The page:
Protect your loved one's safety
Too often in our communities, hiring a person or team of people to help ourselves or a loved one remain at home safely and with dignity can be a perilous project. How many times have we heard of people being stripped of their bank accounts, automobiles, an prized possessions? Perhaps even worse is the loss of one's personal privacy, or even in fact one's home, as caregivers and their families move in with their client's. Still, the vast majority of people would prefer to remain in their own homes as long as possible. Hiring by word of mouth often results in overwhelmed individual caregivers trying to meet the needs of more people than they can realistically care for. Many savvy families tum to a Home Care Organization (HCO), commonly referred to as a private duty agency to provide additional oversight and structure to meet the needs of their loved ones. How do you know which organizations are guided by integrity rather than purely profit? Elder care has emerged as big business and it seems so many players have entered the field . Currently there are 25 operators in Monterey County.
2016 brings with it new support for California residents employing caregivers. The Home Care Services Consumer Protection Act of 2013 (AB 1217) provides structured oversight of private home care companies and care providers by establishing a new licensing program for home-care organizations that requires background checks (liveScan), basic training , and tuberculosis screening for the caregivers that they employ. In addition, the law establishes a registry run by the Department of Social Services (DSS) that enables consumers to verify that the caregiver working in their home has passed a background check. The regulations focus on non-skilled home care services, referred to as ' private duty" or 'companion" caregivers because they are paid privately by patients or their families without the need for physician orders or nurse oversight. Private duty services commonly provide in-home care services to aid seniors and others with basic living tasks, including grooming , dressing, bathing, meal preparation, and other acts of daily living. Previously non-medical home care organizations (HCOs) have not been regulated and caregivers have been providing services with, often, none to minimal oversight or regulation, drawing criticism from senior advocates. The regulations establish new requirements for private duty services, including licensure of HCOs by the Department of Social Services (OSS) and compliance with operational requirements, including ensuring that all employed home care aides (HCAs) are registered with DSS and report incidents of suspected elder abuse.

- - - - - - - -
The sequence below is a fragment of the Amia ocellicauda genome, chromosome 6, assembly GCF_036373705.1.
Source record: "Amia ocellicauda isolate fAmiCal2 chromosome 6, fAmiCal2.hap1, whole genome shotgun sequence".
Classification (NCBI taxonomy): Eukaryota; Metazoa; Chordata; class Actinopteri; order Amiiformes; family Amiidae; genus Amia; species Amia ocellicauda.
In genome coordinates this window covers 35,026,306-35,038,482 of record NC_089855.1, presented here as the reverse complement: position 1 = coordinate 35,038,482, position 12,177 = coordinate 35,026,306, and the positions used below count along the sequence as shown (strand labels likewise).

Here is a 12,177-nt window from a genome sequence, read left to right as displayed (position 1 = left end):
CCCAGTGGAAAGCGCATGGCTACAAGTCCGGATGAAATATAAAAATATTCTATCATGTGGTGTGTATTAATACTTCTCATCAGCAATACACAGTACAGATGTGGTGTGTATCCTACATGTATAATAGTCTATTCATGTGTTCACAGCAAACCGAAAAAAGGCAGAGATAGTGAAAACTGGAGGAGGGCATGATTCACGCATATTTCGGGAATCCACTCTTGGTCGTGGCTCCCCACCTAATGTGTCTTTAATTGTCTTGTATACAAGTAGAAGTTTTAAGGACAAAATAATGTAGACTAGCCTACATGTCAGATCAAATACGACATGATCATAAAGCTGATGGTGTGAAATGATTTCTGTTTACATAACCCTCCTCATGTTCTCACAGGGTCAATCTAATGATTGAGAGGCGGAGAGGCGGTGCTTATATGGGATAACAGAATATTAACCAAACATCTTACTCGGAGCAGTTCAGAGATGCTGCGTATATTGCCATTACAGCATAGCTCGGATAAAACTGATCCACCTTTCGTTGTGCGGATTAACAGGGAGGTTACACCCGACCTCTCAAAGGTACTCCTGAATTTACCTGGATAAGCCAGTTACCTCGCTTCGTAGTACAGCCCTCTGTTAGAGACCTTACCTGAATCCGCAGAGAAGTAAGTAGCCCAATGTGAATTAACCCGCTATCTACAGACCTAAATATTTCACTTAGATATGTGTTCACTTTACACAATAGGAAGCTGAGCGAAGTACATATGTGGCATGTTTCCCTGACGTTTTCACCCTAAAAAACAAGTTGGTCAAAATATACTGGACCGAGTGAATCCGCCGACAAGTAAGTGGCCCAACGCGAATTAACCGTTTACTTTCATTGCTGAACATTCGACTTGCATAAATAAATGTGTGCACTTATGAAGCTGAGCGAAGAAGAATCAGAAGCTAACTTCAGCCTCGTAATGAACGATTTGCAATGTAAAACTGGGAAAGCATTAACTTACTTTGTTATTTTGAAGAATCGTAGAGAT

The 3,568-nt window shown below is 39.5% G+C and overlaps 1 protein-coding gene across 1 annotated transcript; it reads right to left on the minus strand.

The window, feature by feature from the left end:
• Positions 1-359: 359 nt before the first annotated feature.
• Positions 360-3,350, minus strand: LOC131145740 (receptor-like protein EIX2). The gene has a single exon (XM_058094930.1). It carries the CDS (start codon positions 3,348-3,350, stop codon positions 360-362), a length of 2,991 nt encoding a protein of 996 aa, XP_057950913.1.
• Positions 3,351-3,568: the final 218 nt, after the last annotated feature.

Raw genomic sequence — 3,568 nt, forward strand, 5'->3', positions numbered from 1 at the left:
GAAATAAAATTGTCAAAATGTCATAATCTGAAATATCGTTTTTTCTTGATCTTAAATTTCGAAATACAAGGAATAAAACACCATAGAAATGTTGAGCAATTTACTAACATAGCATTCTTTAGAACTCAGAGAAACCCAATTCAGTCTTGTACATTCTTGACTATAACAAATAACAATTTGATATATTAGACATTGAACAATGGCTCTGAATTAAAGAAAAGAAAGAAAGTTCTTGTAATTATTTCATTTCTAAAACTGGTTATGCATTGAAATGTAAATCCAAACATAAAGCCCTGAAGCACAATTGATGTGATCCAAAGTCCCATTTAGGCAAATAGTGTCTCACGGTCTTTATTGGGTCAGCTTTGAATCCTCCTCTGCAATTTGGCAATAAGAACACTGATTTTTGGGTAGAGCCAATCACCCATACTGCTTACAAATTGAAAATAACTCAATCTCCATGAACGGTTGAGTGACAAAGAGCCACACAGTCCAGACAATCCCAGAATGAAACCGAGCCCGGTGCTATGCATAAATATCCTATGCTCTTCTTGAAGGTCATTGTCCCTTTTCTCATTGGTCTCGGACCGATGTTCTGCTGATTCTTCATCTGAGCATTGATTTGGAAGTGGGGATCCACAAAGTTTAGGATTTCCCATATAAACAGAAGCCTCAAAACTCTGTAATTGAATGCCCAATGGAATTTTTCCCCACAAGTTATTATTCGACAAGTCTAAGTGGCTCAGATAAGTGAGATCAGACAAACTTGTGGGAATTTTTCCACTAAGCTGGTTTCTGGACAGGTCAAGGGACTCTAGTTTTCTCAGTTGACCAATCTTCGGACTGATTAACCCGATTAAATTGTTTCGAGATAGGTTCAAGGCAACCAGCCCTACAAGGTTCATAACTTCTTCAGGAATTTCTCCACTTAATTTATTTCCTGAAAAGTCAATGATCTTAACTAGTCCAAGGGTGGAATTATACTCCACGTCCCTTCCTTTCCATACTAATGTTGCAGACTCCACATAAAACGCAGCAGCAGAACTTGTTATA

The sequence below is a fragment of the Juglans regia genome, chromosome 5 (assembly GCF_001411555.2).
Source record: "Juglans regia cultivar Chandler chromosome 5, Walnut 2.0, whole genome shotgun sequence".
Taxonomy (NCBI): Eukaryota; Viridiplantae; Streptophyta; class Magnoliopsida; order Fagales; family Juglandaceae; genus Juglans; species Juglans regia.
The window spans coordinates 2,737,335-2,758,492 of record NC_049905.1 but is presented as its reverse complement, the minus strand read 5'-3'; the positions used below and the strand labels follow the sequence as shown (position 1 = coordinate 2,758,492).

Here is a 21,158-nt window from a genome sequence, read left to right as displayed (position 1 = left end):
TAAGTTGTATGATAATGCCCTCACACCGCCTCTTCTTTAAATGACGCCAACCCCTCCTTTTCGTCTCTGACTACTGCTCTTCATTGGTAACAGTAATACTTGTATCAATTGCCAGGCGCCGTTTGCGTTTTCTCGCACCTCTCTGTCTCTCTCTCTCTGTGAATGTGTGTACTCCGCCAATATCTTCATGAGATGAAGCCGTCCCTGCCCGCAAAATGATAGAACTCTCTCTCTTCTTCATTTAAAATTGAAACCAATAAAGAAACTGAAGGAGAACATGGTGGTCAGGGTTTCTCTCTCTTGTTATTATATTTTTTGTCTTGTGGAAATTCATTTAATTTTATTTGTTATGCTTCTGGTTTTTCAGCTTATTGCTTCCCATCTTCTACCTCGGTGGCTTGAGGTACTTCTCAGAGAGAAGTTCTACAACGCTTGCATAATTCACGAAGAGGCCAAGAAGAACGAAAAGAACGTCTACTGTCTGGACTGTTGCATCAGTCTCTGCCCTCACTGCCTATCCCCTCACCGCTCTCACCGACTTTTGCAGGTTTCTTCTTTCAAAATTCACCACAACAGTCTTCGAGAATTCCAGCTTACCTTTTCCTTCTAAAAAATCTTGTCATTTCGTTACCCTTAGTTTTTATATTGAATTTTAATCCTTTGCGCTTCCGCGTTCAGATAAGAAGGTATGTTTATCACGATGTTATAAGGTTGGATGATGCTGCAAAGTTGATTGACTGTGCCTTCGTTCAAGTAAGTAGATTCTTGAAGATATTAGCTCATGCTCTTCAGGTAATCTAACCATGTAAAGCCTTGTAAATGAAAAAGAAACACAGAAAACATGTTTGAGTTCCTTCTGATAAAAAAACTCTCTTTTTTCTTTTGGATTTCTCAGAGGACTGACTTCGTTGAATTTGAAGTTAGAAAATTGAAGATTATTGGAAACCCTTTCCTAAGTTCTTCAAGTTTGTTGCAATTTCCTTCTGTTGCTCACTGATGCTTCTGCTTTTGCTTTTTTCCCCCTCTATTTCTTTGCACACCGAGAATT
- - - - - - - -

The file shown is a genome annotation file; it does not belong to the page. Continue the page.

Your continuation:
I would urge anyone using or looking into using caregiver services to make sure that you are receiving the full benefits of the new legislation. A properly functioning agency must have filed documentation with the State of Califomia prior to the end of 2015.
Providers not in compliance face the possibility of being required to cease operations without notice. Fully functional HCOs ensure the basic competence and integrity of their staff, provide protection for replacement staffing in times of illness or caregiver crisis, and ensure compliance with labor laws - including overtime and minimum wage considerations as well as payment for Sick Leave as required in 2015 by all state employers. Licensed HCOs also provide Worker's Compensation for work related injuries, and maintain a dishonesty bond to cover unforeseeable employee transgressions, At the very least insist that your caregiver is appropriately registered on the Home Care Aide Registry and has passed a LiveScan background assessment.
The decision to allow individuals into your home to assist you to remain there as long as you desire has become a bit easier as the critical questions have changed; 1. Am I hiring a licensed HCO that will be there to protect me and my heirs from legal ramifications and support my needs with fully screened and supervised staff? 2. What are the qualifications of the owner/operator and what is their commitment and relevant experience to meeting my needs? 3. Am I utilizing a local service or a franchise? The answers to these questions going forward supersede the previously recommended questions of 'licensed, bonded, insured?" and even How much?".
Ruth Anne Danbom RN , MS, FNP
Owner, Abundant Personal Care Services